Cheetahs Set To Return To Indian Forests After 70 Years
New Delhi: Sixty-nine years after the last recorded surviving cheetah in India was hunted down in Chhattisgarh in 1952, the animal will return to a wild enclosure in the country.
India and Namibia on Wednesday signed a memorandum of understanding (MoU) to reintroduce cheetahs in the country after nearly seven decades, with the Kuno National Park in Madhya Pradesh likely to receive the first tranche of the world’s fastest animal by August 15.
Kuno, home to Asian cheetahs over 100 years ago, is preparing for the translocation of the African cheetah.
“We have completed all the basic preparation and also completed the work as recommended by the teams of South Africa and Namibia. Now, we are shifting prey base inside the fencing,” Madhya Pradesh chief wildlife warden JS Chauhan told Hindustan Times.
India is expected to get 12 cheetahs from South Africa, for which a draft agreement has already been signed, with a final one expected soon, reported Hindustan Times quoting officials.
National Tiger Conservation Authority (NTCA) secretary SP Yadav said they are trying to get the cheetahs by August 15 to mark the country’s 75th Independence Day. “We are trying to get [the first batch of] cheetahs by August 15, but we have to make all arrangements before that and discuss all the modalities to fix the exact date of arrival,” an NTCA official was quoted as saying.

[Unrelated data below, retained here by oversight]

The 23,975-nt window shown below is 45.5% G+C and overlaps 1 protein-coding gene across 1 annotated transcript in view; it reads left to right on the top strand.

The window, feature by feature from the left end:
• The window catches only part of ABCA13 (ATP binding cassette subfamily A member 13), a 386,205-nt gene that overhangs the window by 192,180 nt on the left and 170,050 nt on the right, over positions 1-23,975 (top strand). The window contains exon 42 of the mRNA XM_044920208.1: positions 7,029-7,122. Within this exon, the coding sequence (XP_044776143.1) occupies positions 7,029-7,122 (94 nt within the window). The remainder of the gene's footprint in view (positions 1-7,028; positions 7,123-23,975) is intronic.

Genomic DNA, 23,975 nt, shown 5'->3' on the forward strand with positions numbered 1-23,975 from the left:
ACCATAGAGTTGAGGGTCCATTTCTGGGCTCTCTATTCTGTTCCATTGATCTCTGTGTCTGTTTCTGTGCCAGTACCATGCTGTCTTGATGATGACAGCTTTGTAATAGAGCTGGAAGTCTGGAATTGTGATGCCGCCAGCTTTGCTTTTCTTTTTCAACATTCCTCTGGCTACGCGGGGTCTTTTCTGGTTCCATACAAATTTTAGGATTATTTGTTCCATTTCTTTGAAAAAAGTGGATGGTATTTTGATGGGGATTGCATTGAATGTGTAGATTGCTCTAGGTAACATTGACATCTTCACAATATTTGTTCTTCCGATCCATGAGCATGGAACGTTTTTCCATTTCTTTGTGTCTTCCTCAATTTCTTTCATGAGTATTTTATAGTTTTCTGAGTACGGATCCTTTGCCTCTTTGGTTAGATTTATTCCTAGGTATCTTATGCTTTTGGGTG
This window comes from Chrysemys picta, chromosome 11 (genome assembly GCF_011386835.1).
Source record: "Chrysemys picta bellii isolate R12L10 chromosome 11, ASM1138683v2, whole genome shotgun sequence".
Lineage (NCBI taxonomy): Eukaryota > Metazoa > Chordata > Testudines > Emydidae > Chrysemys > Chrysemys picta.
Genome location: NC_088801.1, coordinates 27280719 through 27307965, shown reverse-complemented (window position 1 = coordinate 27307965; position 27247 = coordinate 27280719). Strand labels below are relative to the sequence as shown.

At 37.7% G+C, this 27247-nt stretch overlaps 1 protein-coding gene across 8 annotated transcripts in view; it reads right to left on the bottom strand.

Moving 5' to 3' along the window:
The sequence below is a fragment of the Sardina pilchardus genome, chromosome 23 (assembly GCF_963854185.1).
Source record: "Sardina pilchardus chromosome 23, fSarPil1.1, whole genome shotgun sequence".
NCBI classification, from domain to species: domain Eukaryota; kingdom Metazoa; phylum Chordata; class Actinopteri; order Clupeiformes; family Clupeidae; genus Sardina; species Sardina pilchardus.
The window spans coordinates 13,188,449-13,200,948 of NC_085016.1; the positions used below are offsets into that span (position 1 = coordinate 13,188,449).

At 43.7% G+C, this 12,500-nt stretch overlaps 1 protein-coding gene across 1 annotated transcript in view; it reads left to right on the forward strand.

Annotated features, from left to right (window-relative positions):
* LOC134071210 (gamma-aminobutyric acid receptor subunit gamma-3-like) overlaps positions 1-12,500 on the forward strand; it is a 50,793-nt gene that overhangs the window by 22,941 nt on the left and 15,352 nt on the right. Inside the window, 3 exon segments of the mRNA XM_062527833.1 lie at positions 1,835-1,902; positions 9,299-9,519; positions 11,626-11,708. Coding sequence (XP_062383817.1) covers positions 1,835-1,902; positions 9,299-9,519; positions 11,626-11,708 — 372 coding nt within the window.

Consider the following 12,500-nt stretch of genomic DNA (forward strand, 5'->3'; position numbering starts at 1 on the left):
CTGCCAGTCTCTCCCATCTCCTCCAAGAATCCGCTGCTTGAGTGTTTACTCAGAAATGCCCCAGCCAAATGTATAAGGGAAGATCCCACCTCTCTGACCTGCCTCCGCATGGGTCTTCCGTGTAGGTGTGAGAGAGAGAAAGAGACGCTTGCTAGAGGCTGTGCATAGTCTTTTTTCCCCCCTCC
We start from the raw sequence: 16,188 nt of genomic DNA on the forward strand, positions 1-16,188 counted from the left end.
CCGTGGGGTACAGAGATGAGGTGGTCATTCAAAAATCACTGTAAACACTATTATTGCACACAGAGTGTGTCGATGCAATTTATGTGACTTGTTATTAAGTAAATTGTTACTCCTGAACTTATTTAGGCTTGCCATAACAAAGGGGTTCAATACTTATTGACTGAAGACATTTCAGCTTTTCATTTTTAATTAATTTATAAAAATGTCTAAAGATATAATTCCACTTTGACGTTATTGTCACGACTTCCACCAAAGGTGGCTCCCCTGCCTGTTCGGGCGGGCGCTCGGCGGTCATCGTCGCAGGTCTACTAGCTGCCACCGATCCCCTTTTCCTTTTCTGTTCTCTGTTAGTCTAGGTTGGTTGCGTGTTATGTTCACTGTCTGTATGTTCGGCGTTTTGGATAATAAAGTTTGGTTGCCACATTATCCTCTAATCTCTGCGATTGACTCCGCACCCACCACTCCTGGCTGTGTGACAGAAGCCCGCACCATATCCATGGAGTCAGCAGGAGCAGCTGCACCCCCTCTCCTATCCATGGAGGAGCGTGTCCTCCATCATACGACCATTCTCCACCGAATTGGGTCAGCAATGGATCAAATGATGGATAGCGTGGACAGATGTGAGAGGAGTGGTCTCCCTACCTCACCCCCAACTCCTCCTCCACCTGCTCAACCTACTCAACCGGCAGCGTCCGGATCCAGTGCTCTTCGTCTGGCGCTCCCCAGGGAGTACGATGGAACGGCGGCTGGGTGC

As per the agreement with Namibia, India will get eight cheetahs in two batches of four. The first batch is expected from a non-government organisation in South Africa, officials said.
“Around eight cheetahs may be brought by August,” a senior environment ministry official said.
Kuno was selected as the habitat for the introduction of the African cheetah by a Supreme Court-mandated expert committee in January 2021, constituted to implement the CTP. The panel surveyed 10 sites between 2010 and 2012.
The national park in Madhya Pradesh was considered because a lot of investment was already made in this protected area to reintroduce Asiatic lions. The state forest department has a highly secured semi-captive cage spread over 500 hectares, divided into nine parts.
The agreement between India and Namibia will be effective for an initial period of five years from the date of the last signature. Thereafter, it will be automatically renewed for successive 5-year periods, unless either party terminates the agreement by giving six months’ written notice to the other, the report said.
The main goal of the cheetah reintroduction project in India is to establish viable metapopulation of the animal in the country, allowing it to perform its functional role as a top predator, and providing space for the expansion of the cheetah within its historical range, thereby contributing to its global conservation efforts, a statement by the environment ministry said on Wednesday.
Locations of the cheetah’s presence in southern Africa (South Africa, Namibia, Botswana and Zimbabwe) were used, along with relevant eco-climatic covariates, to model equivalent niche space in India using maximum entropy models.